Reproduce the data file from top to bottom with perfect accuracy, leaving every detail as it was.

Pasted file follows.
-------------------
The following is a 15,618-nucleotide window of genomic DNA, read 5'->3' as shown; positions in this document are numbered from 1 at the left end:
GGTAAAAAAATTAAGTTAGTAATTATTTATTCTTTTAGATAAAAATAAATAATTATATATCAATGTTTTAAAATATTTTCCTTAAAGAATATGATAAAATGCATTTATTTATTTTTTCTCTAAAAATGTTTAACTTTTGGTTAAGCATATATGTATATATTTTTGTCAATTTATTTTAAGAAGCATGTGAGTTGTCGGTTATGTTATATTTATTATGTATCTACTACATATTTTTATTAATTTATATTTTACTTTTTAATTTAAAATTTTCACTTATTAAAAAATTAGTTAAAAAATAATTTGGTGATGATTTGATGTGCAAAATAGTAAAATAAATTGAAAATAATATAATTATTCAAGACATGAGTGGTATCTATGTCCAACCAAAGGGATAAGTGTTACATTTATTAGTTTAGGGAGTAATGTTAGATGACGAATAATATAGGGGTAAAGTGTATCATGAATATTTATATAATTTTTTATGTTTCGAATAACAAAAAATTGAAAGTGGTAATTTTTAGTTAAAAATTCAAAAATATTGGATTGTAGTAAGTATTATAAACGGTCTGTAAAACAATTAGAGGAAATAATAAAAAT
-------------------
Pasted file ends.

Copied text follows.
The following is a 15,618-nucleotide window of genomic DNA, read 5'->3' as shown; positions in this document are numbered from 1 at the left end:
GGTAAAAAAATTAAGTTAGTAATTATTTATTCTTTTAGATAAAAATAAATAATTATATATCAATGTTTTAAAATATTTTCCTTAAAGAATATGATAAAATGCATTTATTTATTTTTTCTCTAAAAATGTTTAACTTTTGGTTAAGCATATATGTATATATTTTTGTCAATTTATTTTAAGAAGCATGTGAGTTGTCGGTTATGTTATATTTATTATGTATCTACTACATATTTTTATTAATTTATATTTTACTTTTTAATTTAAAATTTTCACTTATTAAAAAATTAGTTAAAAAATAATTTGGTGATGATTTGATGTGCAAAATAGTAAAATAAATTGAAAATAATATAATTATTCAAGACATGAGTGGTATCTATGTCCAACCAAAGGGATAAGTGTTACATTTATTAGTTTAGGGAGTAATGTTAGATGACGAATAATATAGGGGTAAAGTGTATCATGAATATTTATATAATTTTTTATGTTTCGAATAACAAAAAATTGAAAGTGGTAATTTTTAGTTAAAAATTCAAAAATATTGGATTGTAGTAAGTATTATAAACGGTCTGTAAAACAATTAGAGGAAATAATAAAAAT